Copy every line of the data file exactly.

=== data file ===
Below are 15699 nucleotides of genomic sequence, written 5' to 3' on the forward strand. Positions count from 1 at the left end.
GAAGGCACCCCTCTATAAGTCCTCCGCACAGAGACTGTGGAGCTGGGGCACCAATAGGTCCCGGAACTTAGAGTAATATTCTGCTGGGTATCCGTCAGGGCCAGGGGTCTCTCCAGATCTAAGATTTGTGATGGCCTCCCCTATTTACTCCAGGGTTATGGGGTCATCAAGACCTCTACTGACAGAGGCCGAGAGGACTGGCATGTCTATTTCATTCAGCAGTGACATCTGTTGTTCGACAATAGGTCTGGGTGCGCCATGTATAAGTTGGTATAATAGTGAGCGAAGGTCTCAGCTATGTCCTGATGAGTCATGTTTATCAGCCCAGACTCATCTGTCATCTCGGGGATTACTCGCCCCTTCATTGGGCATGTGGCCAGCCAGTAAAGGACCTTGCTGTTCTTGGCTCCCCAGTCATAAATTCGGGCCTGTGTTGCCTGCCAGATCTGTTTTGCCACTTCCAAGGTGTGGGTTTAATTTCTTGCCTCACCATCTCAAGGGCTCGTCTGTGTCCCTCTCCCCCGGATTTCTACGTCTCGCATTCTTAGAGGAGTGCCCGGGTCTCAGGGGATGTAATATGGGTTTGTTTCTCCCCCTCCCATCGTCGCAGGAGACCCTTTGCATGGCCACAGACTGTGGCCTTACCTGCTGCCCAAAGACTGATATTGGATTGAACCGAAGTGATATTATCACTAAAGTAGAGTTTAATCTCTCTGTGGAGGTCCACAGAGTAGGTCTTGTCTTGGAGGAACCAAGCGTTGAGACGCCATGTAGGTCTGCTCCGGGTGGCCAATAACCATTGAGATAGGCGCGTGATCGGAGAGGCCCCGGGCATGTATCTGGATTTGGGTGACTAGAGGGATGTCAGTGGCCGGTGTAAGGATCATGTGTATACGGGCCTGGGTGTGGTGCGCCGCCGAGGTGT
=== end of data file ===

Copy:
Below are 15699 nucleotides of genomic sequence, written 5' to 3' on the forward strand. Positions count from 1 at the left end.
GAAGGCACCCCTCTATAAGTCCTCCGCACAGAGACTGTGGAGCTGGGGCACCAATAGGTCCCGGAACTTAGAGTAATATTCTGCTGGGTATCCGTCAGGGCCAGGGGTCTCTCCAGATCTAAGATTTGTGATGGCCTCCCCTATTTACTCCAGGGTTATGGGGTCATCAAGACCTCTACTGACAGAGGCCGAGAGGACTGGCATGTCTATTTCATTCAGCAGTGACATCTGTTGTTCGACAATAGGTCTGGGTGCGCCATGTATAAGTTGGTATAATAGTGAGCGAAGGTCTCAGCTATGTCCTGATGAGTCATGTTTATCAGCCCAGACTCATCTGTCATCTCGGGGATTACTCGCCCCTTCATTGGGCATGTGGCCAGCCAGTAAAGGACCTTGCTGTTCTTGGCTCCCCAGTCATAAATTCGGGCCTGTGTTGCCTGCCAGATCTGTTTTGCCACTTCCAAGGTGTGGGTTTAATTTCTTGCCTCACCATCTCAAGGGCTCGTCTGTGTCCCTCTCCCCCGGATTTCTACGTCTCGCATTCTTAGAGGAGTGCCCGGGTCTCAGGGGATGTAATATGGGTTTGTTTCTCCCCCTCCCATCGTCGCAGGAGACCCTTTGCATGGCCACAGACTGTGGCCTTACCTGCTGCCCAAAGACTGATATTGGATTGAACCGAAGTGATATTATCACTAAAGTAGAGTTTAATCTCTCTGTGGAGGTCCACAGAGTAGGTCTTGTCTTGGAGGAACCAAGCGTTGAGACGCCATGTAGGTCTGCTCCGGGTGGCCAATAACCATTGAGATAGGCGCGTGATCGGAGAGGCCCCGGGCATGTATCTGGATTTGGGTGACTAGAGGGATGTCAGTGGCCGGTGTAAGGATCATGTGTATACGGGCCTGGGTGTGGTGCGCCGCCGAGGTGT